electron in rubidium atoms to higher, "excited"
levels, then detected the energy released by the atoms
in the form of fluorescent light as they "relaxed"
back to their natural state. This three-dimensional
plot shows changes in the intensity of the light emitted
by the atoms in 300 microseconds. The JILA technique
should allow scientists to measure and control these
"transitions" between atomic energy levels
much more efficiently than with conventional methods.
the scientific equivalent of having
your cake and eating it too. A team of researchers from JILA,
a joint institute of the Commerce Department's National Institute
of Standards and Technology (NIST) and the University of Colorado
at Boulder, has developed an efficient, low-cost way to measure
the energy levels of atoms in a gas with extremely high accuracy,
and simultaneously detect and control transitions between
the levels as fast as they occur. The technique is expected
to have practical applications in many fields, including astrophysics,
quantum computing, chemical analysis, and chemical synthesis.
in the Nov. 18 online issue of Science Express,*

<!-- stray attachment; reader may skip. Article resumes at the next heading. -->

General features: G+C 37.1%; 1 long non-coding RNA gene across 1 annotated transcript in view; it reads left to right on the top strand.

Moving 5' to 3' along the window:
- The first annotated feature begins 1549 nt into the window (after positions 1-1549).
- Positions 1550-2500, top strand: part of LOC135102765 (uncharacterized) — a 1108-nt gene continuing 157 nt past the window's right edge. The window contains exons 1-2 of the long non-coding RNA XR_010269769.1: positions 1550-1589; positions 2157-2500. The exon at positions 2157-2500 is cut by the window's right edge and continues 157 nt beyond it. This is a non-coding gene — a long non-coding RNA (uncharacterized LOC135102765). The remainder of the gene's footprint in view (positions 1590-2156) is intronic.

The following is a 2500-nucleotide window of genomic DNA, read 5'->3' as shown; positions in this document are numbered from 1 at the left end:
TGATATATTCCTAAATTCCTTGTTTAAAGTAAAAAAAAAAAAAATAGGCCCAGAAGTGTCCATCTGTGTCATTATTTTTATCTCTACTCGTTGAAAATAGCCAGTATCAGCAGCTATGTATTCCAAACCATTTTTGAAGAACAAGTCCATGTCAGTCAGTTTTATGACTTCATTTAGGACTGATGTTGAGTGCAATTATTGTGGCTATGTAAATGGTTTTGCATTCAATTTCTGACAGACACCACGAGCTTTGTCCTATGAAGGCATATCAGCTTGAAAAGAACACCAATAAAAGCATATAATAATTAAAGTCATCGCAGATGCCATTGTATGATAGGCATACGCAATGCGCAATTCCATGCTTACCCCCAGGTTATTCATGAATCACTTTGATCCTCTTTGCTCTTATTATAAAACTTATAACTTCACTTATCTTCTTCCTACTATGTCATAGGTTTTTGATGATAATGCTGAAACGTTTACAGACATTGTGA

the method uses ultrafast pulses of laser light like a high-speed
movie camera to record in real-time the energy required to
boost an atom's outer electrons from one orbital pattern to
another. The pulses are so short that scientists can track
precisely the fraction of atoms in each energy state and how
those populations change with time. Moreover, the atoms respond
to subsequent laser pulses cumulatively—the energy adds
up over time—which allows fine-tuning to affect specific
orbital patterns of interest with a much lower power laser
of chemistry depends on the configurations of these outer
electrons. The technique promises to make it easier for scientists
to systematically understand the radiation "signatures"
(or spectra) given off by atoms and molecules as their electrons
jump between different energy levels. Ultimately, it should
allow improved control of the complex chain of events that
combines atoms into desired compounds.
JILA team is a world leader in applying so-called "frequency
combs" to practical science problems. The laser system
used in the current work emits a hundred thousand different
infrared frequencies at once in individual pulses lasting
just femtoseconds (quadrillionths of a second). The JILA researchers
used the laser to precisely study the electron energy levels